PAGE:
In a TED Radio Hour podcast episode , economist and journalist Tim Harford says doing multiple projects at once in the long-run is good for you. You’ll create more and better art. He calls this “slow-motion multi-tasking.”
He talks about how both Einstein and Darwin did their best work while doing many other things. Einstein was working on the theories of Brownian motion, Special Relativity, the photoelectric effect, and good ol’ E=MC² all at the same time. Darwin was writing several research papers when he uncovered the Theory Of Evolution.
The point is, it can be good to have different projects for you to jump between. If you get stuck writing a song, you can work on your lo-fi hip-hop side project. If the creative juice runs dry in the recording studio, you can refill by playing a concert.
The big benefit of slow-motion multi-tasking is that your creativity constantly flows.
Build A Community
You can’t do this whole music thing on your own. As much I don’t like accepting help from others, I need it.
That’s why it’s so important to have a creative community.
“One of the good things about globalization is it has created a single international music community,” The Edge told BBC . “And I feel very much part of it.”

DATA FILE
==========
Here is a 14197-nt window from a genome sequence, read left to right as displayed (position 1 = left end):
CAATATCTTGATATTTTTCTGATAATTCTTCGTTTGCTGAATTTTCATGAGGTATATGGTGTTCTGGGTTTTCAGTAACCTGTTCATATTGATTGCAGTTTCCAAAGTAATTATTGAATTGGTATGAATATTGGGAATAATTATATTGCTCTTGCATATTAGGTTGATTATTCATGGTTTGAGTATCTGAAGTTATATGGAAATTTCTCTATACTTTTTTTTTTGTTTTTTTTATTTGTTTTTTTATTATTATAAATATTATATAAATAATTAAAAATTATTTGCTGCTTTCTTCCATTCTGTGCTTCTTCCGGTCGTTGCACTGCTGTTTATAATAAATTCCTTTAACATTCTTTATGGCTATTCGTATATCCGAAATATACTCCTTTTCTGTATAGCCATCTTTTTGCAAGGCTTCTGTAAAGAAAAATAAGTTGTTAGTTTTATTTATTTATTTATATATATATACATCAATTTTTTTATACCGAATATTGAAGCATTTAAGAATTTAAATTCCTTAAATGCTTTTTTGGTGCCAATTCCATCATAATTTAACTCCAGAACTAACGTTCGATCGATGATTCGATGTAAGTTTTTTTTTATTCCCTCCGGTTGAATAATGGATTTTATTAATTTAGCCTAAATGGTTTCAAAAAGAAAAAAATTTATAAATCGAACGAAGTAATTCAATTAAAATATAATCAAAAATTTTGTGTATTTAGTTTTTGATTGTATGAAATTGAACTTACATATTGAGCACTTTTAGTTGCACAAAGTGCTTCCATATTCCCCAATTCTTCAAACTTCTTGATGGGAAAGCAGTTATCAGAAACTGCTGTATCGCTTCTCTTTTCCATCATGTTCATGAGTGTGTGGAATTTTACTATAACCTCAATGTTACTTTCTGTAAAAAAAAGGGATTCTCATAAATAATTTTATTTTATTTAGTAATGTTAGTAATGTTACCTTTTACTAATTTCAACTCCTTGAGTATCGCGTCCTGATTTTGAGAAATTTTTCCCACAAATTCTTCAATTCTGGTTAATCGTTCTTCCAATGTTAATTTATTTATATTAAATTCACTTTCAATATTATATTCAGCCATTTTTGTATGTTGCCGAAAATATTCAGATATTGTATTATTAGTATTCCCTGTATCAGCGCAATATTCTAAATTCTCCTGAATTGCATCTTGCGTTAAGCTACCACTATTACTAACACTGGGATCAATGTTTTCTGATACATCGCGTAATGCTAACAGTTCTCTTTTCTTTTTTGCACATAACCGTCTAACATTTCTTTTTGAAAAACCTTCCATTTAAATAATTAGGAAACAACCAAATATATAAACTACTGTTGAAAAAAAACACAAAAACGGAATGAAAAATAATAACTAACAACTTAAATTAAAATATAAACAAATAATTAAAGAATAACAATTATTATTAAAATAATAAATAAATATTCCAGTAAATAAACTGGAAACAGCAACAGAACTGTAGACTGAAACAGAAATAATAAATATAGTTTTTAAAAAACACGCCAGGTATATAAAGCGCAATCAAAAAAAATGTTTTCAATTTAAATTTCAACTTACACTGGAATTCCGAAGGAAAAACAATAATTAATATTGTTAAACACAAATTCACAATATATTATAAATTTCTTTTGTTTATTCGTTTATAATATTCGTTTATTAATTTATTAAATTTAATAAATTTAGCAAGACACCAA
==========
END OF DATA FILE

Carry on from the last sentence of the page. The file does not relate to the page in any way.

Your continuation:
So if you’re a songwriter, go meet other songwriters at an open mic. If you’re a DJ or performer, go to local shows and introduce yourself to the artist. Just find other like-minded, curious people you get along with, even if they don’t do the same things as you.
Outsource What You Can
Nowadays, artists are expected to do so much more than just create art. We’re supposed to be our own manager, PR person, social media expert, album designer, and sometimes mixing and mastering engineer.
It can get a little overwhelming at times. That’s why it may be a good idea to delegate tasks to either friends in your community (barter skills with each other!) or to a hired hand.
One thing you can easily outsource is the mastering process. You can have eMastered master your tracks automatically, making your music sound professional for a fraction of the cost. I just mastered my album with eMastered and I couldn’t be happier.
GRAMMY Award winning producer Tae Beast is happy with it too.
“I tried eMastered on an instrumental that I did some light mixing on, and the engine did some great EQ’ing and compression,” he says. “It really enhanced the track.”
Enjoy Other Music
Because I make music all the time, I find it so easy to forget about enjoying music. And I’m talking about sitting down with a nice pair of headphones and really enjoying music. No comparing myself to the artist. No attempt to dissect how they do what they do.
It’s good to just listen to music and let it move through you.
Remember How Far You’ve Come
The final and most important tip I have is this: remember how far you’ve come.
Don’t compare your accomplishments to another artist’s — compare your accomplishments to what your goals were in the past. Think of where you were last year or five years ago. How are you better at what you do today than when you first started?
Try this: write down the things you’ve done over the last year that you’re proud. Also, write down how you’ve improved as an artist.
Once you see this list getting longer and longer, you’ll find yourself encouraged and ready to face the threat of burnout for another day.